One day, I was invited to join a reconciliation project organised by the Catholic Relief Service and Caritas in Mostar. At first I didn’t really believe in it, but in fact, it was the best thing that could have happened to me because I realised there were others who had suffered much more than I had. When I heard the story of a man who said that Bosnian Croats – my people! – had raped his wife and daughter, it hurt me deeply. I realized then that retaliation was not the way.
So today I belong to an association of former detainees. It’s a kind of informal social club and support network through which we are trying to reach out to others, to help them think differently about what happened to them during the war, to try to stop the cycle of violence.
It is not enough simply to talk about it, what is important is to take action too. Now, with the war long over, I feel it is the Serbian community which is most in difficulty around here. There is an old Bosnian Serb couple, and two old Bosnian Serb ladies I call ‘Grandma’ who I look after. As human beings, I believe we know deep down whether our actions are good or bad. When we do something bad, we feel it. In the same way, when we have good intentions and act upon them we start to feel better.
Grace is everything in the Christian journey writes Bruce Epperly. How can we be so stingy with forgiveness when people like Stanislav have lived through so much and still found it within themselves to forgive?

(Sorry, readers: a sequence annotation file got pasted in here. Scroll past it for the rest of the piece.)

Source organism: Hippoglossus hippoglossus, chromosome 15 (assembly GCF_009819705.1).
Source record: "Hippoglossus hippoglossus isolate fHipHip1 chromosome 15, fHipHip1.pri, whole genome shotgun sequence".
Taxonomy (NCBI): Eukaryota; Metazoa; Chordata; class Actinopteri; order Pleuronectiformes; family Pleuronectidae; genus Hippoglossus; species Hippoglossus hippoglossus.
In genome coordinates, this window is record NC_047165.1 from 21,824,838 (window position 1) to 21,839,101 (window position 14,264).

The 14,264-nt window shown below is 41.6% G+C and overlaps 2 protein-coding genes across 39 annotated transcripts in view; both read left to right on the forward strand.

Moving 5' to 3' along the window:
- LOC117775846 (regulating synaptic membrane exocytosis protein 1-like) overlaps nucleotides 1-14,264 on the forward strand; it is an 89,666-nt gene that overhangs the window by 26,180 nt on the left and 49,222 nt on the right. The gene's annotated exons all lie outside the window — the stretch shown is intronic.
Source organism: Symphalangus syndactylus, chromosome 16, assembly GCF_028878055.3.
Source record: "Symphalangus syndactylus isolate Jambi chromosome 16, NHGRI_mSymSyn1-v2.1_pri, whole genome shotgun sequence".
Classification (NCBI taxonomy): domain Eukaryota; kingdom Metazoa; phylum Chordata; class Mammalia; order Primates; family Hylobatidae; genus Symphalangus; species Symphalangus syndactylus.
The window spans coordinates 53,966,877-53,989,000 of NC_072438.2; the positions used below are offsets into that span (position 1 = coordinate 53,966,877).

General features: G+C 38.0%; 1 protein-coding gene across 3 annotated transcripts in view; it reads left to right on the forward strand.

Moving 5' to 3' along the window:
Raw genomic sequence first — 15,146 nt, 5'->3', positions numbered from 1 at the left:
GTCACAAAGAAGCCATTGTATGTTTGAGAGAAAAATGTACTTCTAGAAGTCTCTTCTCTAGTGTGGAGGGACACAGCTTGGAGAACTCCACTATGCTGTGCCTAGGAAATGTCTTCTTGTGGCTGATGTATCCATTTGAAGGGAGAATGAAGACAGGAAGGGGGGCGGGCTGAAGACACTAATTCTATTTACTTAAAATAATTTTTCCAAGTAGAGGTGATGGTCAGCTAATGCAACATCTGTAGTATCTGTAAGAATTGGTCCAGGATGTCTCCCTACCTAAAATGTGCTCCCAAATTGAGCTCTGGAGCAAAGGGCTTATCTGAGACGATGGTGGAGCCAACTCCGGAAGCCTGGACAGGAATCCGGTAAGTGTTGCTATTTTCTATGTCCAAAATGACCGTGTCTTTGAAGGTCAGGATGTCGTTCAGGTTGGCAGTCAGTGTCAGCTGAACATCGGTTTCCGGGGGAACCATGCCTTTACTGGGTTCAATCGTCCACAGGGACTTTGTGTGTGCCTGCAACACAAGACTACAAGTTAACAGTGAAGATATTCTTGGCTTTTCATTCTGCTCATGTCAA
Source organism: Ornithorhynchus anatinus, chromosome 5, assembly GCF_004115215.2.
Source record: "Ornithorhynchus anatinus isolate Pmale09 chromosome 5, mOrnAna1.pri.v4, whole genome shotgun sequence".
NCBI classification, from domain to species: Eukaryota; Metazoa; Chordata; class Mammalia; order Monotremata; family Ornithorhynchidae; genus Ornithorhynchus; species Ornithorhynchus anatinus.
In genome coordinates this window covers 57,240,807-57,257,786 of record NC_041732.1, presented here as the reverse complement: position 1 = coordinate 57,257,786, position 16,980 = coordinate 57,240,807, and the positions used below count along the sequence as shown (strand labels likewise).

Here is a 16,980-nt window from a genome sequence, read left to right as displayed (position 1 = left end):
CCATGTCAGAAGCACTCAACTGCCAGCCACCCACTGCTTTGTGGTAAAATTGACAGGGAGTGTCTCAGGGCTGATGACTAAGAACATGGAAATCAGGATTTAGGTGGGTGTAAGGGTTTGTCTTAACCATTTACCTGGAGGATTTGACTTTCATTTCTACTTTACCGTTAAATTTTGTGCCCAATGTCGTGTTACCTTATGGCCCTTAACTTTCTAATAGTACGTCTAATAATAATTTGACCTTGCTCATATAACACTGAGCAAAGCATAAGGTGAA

I was talking to my spiritual director this week about my anxiety about speaking on this text and she said “Forgiveness is truth.” Which I thought was pretty profound because no matter what the situation is, it should never ignore the truth, like if someone cannot be trusted, they should not be repeatedly given the opportunity to do damage. But there is always room for compassion and forgiveness. It just may look different.
I think forgiveness is a concept that is a lot like prayer in Christian vocabulary. We know that we are supposed to do it, but often we lack the tools & knowledge to know how to do it. And while I can’t give you a formula for how to forgive, I think that it is safe to say that it takes discipline and work and energy. Like maybe we have to keep saying it or writing it in our prayers until we believe it. Or maybe we have to first sort out the damage that has been done before we can process it. Or maybe we have to sort out all the damage we have caused in other people’s lives before we can truly understand it. My favorite definition of forgiveness says that Human forgiveness is not doing something but discovering something- that I am more like those who have hurt me than different from them.
The truth, as Epperly reminds us is that grace is everything. And maybe what the parable prescribes is not that God will torture us if we don’t forgive, but maybe it is describing the suffering that each of us has lived through when we have failed to forgive. What I know is that genuine forgiveness has the power to set us free. One definition claims that forgiveness is letting go of the idea that the past can change. And don’t we all need that?
So today, my hope is that you will consider where forgiveness needs to show up in your story and start strategizing on how that may be possible. I think it is kind of like if you wanted to start a business or learn to play an instrument or any other goal you may have set for yourself. You have to create a plan and offer time and energy toward your faith to accomplish it. Not that forgiveness is about doing something, but our faith simply requires our time and our energy and our brains and our hearts.
So, if Stanislav can do it. And if the hundreds of people from the forgiveness project can find it in their hearts to forgive and be set free. Why not us? Why not now?